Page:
My discussion here will be highly informed by James Gleick's book Chaos, which discusses the rise of chaos theory, which I consider to be part of the emergence of complexity, along with relativity and quantum theories, in the 20th century. I think that complexity will come to inform almost all serious thought of the 21st century and most popular thought, but that remains to be seen. At any rate, it informs my thought at the moment, so you know where I'm coming from.

Asking who is in Rhizo14 and who is not creates a boundary issue, and as Gleick explains, boundaries are problematic in complexity thought. Boundaries are trivial in reductionist, mechanistic thought, either/or propositions: one is either inside the system or outside, and there is a clear line between the inside and outside, usually with a gatekeeper or social contract to manage the exchanges across the boundary. This concept, perhaps best expressed by John Locke but encoded in most of our Western laws, is clear and legible. It manages most of our thinking: social, economic, political, religious, educational, and more. A student is either a junior or a senior, but not both. Both is confusing and messy (read: complex), and we don't like confusing and messy.

Complexity, on the other hand, sees boundaries as problematic, non-trivial structures. We want discrete boundaries where all on this side is red (or any other characteristic you can think of) and all on that side is blue, but as Gleick illustrates in his book, nature doesn't seem to work that way. In the 1970s and 80s, scientists exploring turbulence with the new fractal geometries of Benoit Mandelbrot, non-linear mathematics, and new computers found that the boundaries within complex, dynamical systems are never discrete: some red always mixes with some blue at the boundaries of even the simplest of systems. I think this is the case with complex systems such as Rhizo14. Let's use an analogy to see how.

Think of a single-celled organism, an amoeba, which is about as close to simplicity as complex systems can get. At a certain scale, it appears that the amoeba has a distinct, discrete boundary, a membrane, between its inside and its outside, but if we zoom down a couple of scales, we find that the cell membrane is not so distinct or discrete. It is textured. It has thickness. It has pores where it can, and must, exchange matter, energy, information, and organization with its surroundings. Bacteria move through and across this boundary, doing helpful things and harmful things. Are the bacteria in or out? Are they part of the amoeba or not? We humans have more bacteria in our bodies than we have cells. Are they in or out, part of us or not? Neither the amoeba nor we can survive without the bacteria. We cannot survive without the membrane, either, and while clearly some things are on the inside doing much of the hard work to sustain the system, we cannot overlook the things at the boundaries that are moving information and energy in and out.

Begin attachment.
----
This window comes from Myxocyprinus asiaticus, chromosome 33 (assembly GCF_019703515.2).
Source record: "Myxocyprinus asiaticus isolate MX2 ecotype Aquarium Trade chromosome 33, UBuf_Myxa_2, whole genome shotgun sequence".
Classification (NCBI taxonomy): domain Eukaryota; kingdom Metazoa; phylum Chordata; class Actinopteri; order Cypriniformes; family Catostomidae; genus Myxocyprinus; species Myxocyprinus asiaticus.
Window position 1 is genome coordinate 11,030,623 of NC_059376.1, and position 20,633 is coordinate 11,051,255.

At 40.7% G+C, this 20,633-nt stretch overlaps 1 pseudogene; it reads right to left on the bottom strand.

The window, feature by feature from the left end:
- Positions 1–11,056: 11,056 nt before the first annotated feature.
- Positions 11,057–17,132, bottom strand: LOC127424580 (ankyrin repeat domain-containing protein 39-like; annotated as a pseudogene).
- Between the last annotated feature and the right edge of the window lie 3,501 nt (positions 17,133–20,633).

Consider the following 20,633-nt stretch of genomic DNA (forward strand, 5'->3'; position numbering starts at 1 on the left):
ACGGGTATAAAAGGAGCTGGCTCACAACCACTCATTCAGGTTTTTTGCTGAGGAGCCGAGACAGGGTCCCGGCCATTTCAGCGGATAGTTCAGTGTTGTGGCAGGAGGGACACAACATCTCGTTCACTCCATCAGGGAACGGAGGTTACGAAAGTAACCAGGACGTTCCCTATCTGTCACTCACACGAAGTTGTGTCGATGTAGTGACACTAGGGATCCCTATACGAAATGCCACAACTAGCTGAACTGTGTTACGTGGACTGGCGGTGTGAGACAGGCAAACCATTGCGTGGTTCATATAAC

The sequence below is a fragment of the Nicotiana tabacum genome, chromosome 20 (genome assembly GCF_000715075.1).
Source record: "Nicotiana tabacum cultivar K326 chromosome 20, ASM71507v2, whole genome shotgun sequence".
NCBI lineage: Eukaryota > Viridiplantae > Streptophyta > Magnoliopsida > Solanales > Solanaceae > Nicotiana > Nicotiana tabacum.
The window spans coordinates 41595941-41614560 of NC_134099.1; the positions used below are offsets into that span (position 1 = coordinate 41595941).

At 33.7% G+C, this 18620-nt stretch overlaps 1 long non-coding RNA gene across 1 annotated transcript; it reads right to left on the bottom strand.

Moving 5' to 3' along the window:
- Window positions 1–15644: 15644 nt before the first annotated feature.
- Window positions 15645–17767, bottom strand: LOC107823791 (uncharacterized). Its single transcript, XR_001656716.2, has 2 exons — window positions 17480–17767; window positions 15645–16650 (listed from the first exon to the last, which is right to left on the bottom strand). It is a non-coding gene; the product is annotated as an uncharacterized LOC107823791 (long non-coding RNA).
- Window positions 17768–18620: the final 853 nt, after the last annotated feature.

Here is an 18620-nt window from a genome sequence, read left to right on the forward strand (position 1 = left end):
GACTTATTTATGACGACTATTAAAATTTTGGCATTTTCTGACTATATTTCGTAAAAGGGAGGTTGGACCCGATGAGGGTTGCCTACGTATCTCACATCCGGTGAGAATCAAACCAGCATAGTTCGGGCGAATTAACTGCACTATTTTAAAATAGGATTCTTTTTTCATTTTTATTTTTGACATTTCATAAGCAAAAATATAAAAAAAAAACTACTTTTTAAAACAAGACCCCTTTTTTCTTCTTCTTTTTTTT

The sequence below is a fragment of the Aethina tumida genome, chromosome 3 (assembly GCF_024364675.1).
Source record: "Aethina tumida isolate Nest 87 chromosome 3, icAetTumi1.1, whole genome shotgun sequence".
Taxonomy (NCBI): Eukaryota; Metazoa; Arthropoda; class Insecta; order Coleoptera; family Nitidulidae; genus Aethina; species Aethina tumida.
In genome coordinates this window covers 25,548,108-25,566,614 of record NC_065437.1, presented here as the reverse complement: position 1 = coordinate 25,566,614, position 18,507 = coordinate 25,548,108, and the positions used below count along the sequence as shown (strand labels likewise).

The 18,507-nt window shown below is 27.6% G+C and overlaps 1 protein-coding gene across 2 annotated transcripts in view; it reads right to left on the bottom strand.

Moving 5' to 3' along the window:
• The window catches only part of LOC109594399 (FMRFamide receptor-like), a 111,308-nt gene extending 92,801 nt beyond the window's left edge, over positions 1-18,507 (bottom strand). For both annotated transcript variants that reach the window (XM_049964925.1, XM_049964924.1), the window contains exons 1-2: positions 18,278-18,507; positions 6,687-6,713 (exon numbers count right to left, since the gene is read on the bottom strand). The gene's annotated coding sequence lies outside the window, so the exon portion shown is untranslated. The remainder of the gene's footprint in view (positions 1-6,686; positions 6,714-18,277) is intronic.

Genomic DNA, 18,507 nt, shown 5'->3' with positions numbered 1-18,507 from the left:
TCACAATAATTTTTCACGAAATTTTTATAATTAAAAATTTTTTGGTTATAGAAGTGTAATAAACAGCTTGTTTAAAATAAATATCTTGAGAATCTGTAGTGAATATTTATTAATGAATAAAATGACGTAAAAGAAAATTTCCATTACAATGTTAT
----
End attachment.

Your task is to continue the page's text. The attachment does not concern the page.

For me, most people in a MOOC are at the boundary. Our skin, after all, is our single, largest organ. We on the inside, including me, unkindly call those on the boundary lurkers, and we imagine that we on the inside are the hard-working, privileged heart of the MOOC, but it's at the boundary where most of the interesting things happen as energy, matter, information, and organization flow in and out of the system—in and out of amoeba, humans, and MOOCs. The boundaries are where our connections are formed. It seems to me that most of the people at the boundary of a MOOC don't even know they are in the boundary of the MOOC, but they are, and the heart of the MOOC should rejoice that they are there, for without them we would cease to beat.

So I want a fuzzy boundary where it's hard to tell who's in and who's out; I want even the bacteria. That is a fortuitous term because it carries a negative connotation, and I think many of us at the heart of Rhizo14 have negative feelings about those bacteria that take our treasured information and use it in other systems. But that, after all, is what is supposed to happen. We want our information out there, and once it is out there in the wider ecosystem, we lose control over it. I think of how the early MOOC pioneers must feel about how their treasured concept is being used in the wider higher education ecosystem, but the only way to prevent that would have been to trap the concept, if that was even possible, and then it would have died. The best response to what is happening to the concept of MOOCs is to continue to express it as well as you can, and I think that is what the Rhizo14 ethnography group should do: use our information as well as we can, put it out, and trust that our interpretation will add value to the larger system. And we must remember that whatever we write will be an interpretation even if somewhat privileged by proximity. We should also be mindful that proximity can be a disadvantage. The scale from which we observe anything affords us some information and blocks other information.

Some might argue that while we should allow the good bacteria in, we should guard against the bad bacteria. I agree, but I confess that I don't have a good sense of who is good and who is bad. As of yet, I do not feel injured by any use of the information by anyone.